• File an annual return with Companies House. This is a snapshot of the business, including details of directors, the registered office, share capital, and shareholdings, to ensure the Company House’s records are up to date.
  • Submit your company’s annual accounts to Companies House.
  • Submit an annual corporation tax return (opens in a new window) to HM Revenue and Customs (HMRC). Corporation tax is then calculated and must be paid within nine months of the company’s accounting year-end.
  • If your business turnover exceeds the VAT threshold, currently £85,000. (April 2017), then your company must be registered for VAT and quarterly VAT returns completed online.
  • All employees of the company, including directors, must pay income tax and Class 1 National Insurance Contributions. If you operate the company payroll yourself, you must report employees’ payments and deductions to HMRC on or before each payday and then pay what you owe to HMRC monthly – although small employers may be able to pay quarterly.
  • Business advice discussion relating to how to set up a limited company.

How do I set up a Limited Company?

There are several steps involved in forming a limited company, including deciding whether to register the business yourself or use a specialist formation company; deciding on the company officers; choosing a company name, and filing registration documents with Companies House.

Choose a business name

First of all, before you register a new business as a limited company, you’ll need to decide on a name for it The new company cannot have the same name as any other registered company, or even one that’s too similar.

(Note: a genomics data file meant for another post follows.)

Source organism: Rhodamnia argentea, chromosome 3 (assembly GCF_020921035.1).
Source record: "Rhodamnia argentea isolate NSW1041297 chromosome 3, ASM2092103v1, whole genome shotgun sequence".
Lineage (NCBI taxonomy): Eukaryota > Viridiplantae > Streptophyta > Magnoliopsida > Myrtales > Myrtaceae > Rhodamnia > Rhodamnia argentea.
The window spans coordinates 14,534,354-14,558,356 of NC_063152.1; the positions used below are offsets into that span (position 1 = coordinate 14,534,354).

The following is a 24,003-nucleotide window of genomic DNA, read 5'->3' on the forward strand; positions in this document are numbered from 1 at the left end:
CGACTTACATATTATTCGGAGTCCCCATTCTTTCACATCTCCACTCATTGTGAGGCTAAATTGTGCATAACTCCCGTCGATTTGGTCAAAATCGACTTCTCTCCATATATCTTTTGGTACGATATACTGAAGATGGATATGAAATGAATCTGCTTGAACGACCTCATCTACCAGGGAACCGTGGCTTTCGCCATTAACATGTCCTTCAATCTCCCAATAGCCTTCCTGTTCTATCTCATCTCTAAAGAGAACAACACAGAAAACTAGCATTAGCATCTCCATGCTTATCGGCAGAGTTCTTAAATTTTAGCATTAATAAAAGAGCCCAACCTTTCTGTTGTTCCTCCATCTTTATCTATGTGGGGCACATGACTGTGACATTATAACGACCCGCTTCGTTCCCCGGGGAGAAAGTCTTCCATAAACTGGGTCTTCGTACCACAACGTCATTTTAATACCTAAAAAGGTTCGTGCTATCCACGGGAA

Go for research on Google search for business names you’re considering and search the Companies House register for a list of companies with similar names.

There are some rules that restrict the types of names you can use for your business.

The registered name cannot contain potentially misleading words such as “Chartered,” “Bank, Royal, British, English, Scottish,” or words that imply professional qualifications that you don’t hold.

Check the government guide for the rules on choosing a company name. Whichever name you choose, it must end in either “Ltd.” or “Ltd name. Whichever name you choose, it must end in either “Ltd.” or “Ltd.”

You can use a different business name than the registered company name as long as it is not the same as an existing trademark or contains a sensitive word.

Choose Company officers

All limited companies must have at least one company officer who is responsible for the business at all times.

Private limited companies need to have at least one company director too – usually, the person starting and running the limited company – while public limited companies that have publicly traded shares need at least two directors and a company secretary.

  • Company directors manage the company in accordance with its articles of association and the law. A company director is responsible for ensuring annual accounts and annual returns, as well as all notices of change, such as the registered office address, are received by Companies House. You cannot be a company director if you’re an undischarged bankrupt, have been disqualified by a court from holding a directorship, or are aged under 16.
  • Company secretaries, usually in place in larger companies, are responsible for maintaining statutory registers, keeping minutes of board meetings, and ensuring all statutory filings are completed. They’re typically professionally qualified accountants, barristers, solicitors, or advocates.

Choose How To Register A Limited Company

It’s relatively straightforward to register a limited company with Companies House yourself; you’ll need to complete a series of documents.

Alternatively, you can pay an agent to register your business for you, which is usually easier, quicker and with less chance of a mistake being made.

Register a limited company yourself.

  • Register your company with Companies House It takes 24 hours to register and costs £12 to submit your registration online.